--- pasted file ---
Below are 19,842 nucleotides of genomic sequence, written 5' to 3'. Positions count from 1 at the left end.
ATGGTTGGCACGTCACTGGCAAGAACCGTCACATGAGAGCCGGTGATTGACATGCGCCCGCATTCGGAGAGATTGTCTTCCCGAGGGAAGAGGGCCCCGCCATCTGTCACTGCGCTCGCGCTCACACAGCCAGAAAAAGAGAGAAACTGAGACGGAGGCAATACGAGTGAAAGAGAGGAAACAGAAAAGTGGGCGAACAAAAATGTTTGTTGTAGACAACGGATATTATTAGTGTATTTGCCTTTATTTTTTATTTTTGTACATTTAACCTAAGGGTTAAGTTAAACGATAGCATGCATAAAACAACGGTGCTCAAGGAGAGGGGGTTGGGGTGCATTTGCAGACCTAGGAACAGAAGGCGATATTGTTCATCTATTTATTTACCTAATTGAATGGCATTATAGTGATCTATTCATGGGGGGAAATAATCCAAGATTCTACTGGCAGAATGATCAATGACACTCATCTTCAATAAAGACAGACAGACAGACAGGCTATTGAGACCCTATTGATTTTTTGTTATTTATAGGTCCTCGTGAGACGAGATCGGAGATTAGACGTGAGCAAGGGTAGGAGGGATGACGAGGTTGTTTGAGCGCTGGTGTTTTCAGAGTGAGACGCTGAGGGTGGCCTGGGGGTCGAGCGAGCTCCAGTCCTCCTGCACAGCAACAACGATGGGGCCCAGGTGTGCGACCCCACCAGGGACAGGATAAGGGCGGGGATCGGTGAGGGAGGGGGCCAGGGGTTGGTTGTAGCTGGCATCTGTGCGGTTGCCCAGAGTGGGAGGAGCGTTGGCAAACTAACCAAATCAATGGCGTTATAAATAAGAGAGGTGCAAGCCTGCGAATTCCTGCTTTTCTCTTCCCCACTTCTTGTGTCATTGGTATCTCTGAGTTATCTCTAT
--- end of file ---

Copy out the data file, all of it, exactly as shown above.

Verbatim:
Below are 19,842 nucleotides of genomic sequence, written 5' to 3'. Positions count from 1 at the left end.
ATGGTTGGCACGTCACTGGCAAGAACCGTCACATGAGAGCCGGTGATTGACATGCGCCCGCATTCGGAGAGATTGTCTTCCCGAGGGAAGAGGGCCCCGCCATCTGTCACTGCGCTCGCGCTCACACAGCCAGAAAAAGAGAGAAACTGAGACGGAGGCAATACGAGTGAAAGAGAGGAAACAGAAAAGTGGGCGAACAAAAATGTTTGTTGTAGACAACGGATATTATTAGTGTATTTGCCTTTATTTTTTATTTTTGTACATTTAACCTAAGGGTTAAGTTAAACGATAGCATGCATAAAACAACGGTGCTCAAGGAGAGGGGGTTGGGGTGCATTTGCAGACCTAGGAACAGAAGGCGATATTGTTCATCTATTTATTTACCTAATTGAATGGCATTATAGTGATCTATTCATGGGGGGAAATAATCCAAGATTCTACTGGCAGAATGATCAATGACACTCATCTTCAATAAAGACAGACAGACAGACAGGCTATTGAGACCCTATTGATTTTTTGTTATTTATAGGTCCTCGTGAGACGAGATCGGAGATTAGACGTGAGCAAGGGTAGGAGGGATGACGAGGTTGTTTGAGCGCTGGTGTTTTCAGAGTGAGACGCTGAGGGTGGCCTGGGGGTCGAGCGAGCTCCAGTCCTCCTGCACAGCAACAACGATGGGGCCCAGGTGTGCGACCCCACCAGGGACAGGATAAGGGCGGGGATCGGTGAGGGAGGGGGCCAGGGGTTGGTTGTAGCTGGCATCTGTGCGGTTGCCCAGAGTGGGAGGAGCGTTGGCAAACTAACCAAATCAATGGCGTTATAAATAAGAGAGGTGCAAGCCTGCGAATTCCTGCTTTTCTCTTCCCCACTTCTTGTGTCATTGGTATCTCTGAGTTATCTCTAT